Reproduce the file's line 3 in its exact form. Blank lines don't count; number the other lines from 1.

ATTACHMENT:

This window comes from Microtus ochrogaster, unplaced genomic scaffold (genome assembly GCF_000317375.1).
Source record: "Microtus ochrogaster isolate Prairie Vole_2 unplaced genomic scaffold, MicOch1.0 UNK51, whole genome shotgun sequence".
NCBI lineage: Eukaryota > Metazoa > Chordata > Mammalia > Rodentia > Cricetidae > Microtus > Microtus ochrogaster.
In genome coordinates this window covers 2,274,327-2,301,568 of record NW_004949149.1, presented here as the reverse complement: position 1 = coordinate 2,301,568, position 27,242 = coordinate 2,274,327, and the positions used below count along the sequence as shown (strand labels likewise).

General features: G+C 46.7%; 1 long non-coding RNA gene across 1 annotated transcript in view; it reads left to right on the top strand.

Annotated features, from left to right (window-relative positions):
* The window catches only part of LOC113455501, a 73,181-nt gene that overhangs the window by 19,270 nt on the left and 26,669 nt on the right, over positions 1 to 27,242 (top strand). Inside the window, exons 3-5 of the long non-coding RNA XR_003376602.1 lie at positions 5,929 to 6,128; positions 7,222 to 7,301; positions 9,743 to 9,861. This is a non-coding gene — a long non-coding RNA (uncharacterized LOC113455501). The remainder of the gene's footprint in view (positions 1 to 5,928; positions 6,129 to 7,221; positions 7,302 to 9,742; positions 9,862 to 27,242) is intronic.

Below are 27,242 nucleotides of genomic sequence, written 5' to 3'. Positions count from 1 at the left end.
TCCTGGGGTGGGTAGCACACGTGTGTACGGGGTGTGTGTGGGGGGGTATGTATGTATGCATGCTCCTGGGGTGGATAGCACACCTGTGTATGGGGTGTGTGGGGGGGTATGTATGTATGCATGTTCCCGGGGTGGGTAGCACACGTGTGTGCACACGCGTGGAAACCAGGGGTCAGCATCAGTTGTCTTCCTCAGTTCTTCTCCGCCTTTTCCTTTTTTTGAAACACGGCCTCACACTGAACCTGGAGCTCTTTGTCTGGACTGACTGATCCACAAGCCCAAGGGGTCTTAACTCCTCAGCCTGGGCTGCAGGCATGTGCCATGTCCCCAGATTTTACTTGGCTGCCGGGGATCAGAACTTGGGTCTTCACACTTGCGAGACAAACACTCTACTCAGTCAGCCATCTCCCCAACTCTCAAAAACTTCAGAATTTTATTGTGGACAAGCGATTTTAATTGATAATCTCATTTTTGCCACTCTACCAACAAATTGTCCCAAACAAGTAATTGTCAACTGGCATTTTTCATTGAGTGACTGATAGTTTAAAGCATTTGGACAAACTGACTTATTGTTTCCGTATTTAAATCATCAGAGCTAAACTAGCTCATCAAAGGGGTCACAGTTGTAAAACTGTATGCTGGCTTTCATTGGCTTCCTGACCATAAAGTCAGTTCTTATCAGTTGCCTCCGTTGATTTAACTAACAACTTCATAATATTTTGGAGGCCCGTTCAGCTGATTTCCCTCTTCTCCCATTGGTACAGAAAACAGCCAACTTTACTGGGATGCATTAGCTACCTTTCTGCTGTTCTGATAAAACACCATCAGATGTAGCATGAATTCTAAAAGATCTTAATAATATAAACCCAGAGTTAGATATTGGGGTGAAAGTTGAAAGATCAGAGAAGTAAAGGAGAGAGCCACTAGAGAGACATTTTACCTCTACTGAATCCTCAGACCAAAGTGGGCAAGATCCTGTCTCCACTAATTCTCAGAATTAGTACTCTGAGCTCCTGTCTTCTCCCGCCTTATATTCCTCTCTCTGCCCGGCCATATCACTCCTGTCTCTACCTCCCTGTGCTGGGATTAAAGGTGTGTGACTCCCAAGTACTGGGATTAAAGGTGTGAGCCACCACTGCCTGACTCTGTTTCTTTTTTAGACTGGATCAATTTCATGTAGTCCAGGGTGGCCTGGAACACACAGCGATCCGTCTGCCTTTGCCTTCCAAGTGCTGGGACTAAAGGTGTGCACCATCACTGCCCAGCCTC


NCBI lineage: Eukaryota > Metazoa > Chordata > Mammalia > Rodentia > Cricetidae > Microtus > Microtus ochrogaster.